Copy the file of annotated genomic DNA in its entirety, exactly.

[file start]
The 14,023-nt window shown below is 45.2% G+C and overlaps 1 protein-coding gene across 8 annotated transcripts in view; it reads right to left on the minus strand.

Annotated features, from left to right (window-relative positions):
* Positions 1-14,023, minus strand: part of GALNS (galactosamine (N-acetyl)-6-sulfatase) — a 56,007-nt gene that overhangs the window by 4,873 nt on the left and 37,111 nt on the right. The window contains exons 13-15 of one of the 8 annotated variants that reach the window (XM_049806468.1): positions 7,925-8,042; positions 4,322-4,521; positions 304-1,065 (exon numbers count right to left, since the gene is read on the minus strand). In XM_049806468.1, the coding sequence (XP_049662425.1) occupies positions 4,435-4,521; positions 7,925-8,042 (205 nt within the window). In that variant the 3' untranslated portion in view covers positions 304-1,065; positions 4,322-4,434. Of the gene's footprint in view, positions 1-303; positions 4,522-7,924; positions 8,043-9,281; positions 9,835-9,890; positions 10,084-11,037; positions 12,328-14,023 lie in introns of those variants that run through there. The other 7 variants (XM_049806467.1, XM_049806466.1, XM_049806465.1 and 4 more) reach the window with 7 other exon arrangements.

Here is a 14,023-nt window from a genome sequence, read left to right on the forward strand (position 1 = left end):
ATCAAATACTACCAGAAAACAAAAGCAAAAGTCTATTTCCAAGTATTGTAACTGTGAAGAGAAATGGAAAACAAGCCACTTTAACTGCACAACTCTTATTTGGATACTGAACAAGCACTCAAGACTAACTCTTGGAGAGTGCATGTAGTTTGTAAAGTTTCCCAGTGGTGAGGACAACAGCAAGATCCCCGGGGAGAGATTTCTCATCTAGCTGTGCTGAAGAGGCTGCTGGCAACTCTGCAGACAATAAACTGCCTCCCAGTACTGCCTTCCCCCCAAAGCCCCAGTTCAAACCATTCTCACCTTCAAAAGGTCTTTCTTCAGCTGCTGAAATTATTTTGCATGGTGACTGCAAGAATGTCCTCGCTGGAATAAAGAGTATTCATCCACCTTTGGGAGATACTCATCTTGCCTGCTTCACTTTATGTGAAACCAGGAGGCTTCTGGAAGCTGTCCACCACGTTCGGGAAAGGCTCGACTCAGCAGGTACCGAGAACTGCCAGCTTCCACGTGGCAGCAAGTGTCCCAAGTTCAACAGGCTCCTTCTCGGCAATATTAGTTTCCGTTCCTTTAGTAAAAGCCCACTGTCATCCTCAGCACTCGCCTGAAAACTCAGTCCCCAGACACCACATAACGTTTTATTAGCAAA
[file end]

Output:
The 14,023-nt window shown below is 45.2% G+C and overlaps 1 protein-coding gene across 8 annotated transcripts in view; it reads right to left on the minus strand.

Annotated features, from left to right (window-relative positions):
* Positions 1-14,023, minus strand: part of GALNS (galactosamine (N-acetyl)-6-sulfatase) — a 56,007-nt gene that overhangs the window by 4,873 nt on the left and 37,111 nt on the right. The window contains exons 13-15 of one of the 8 annotated variants that reach the window (XM_049806468.1): positions 7,925-8,042; positions 4,322-4,521; positions 304-1,065 (exon numbers count right to left, since the gene is read on the minus strand). In XM_049806468.1, the coding sequence (XP_049662425.1) occupies positions 4,435-4,521; positions 7,925-8,042 (205 nt within the window). In that variant the 3' untranslated portion in view covers positions 304-1,065; positions 4,322-4,434. Of the gene's footprint in view, positions 1-303; positions 4,522-7,924; positions 8,043-9,281; positions 9,835-9,890; positions 10,084-11,037; positions 12,328-14,023 lie in introns of those variants that run through there. The other 7 variants (XM_049806467.1, XM_049806466.1, XM_049806465.1 and 4 more) reach the window with 7 other exon arrangements.

Here is a 14,023-nt window from a genome sequence, read left to right on the forward strand (position 1 = left end):
ATCAAATACTACCAGAAAACAAAAGCAAAAGTCTATTTCCAAGTATTGTAACTGTGAAGAGAAATGGAAAACAAGCCACTTTAACTGCACAACTCTTATTTGGATACTGAACAAGCACTCAAGACTAACTCTTGGAGAGTGCATGTAGTTTGTAAAGTTTCCCAGTGGTGAGGACAACAGCAAGATCCCCGGGGAGAGATTTCTCATCTAGCTGTGCTGAAGAGGCTGCTGGCAACTCTGCAGACAATAAACTGCCTCCCAGTACTGCCTTCCCCCCAAAGCCCCAGTTCAAACCATTCTCACCTTCAAAAGGTCTTTCTTCAGCTGCTGAAATTATTTTGCATGGTGACTGCAAGAATGTCCTCGCTGGAATAAAGAGTATTCATCCACCTTTGGGAGATACTCATCTTGCCTGCTTCACTTTATGTGAAACCAGGAGGCTTCTGGAAGCTGTCCACCACGTTCGGGAAAGGCTCGACTCAGCAGGTACCGAGAACTGCCAGCTTCCACGTGGCAGCAAGTGTCCCAAGTTCAACAGGCTCCTTCTCGGCAATATTAGTTTCCGTTCCTTTAGTAAAAGCCCACTGTCATCCTCAGCACTCGCCTGAAAACTCAGTCCCCAGACACCACATAACGTTTTATTAGCAAA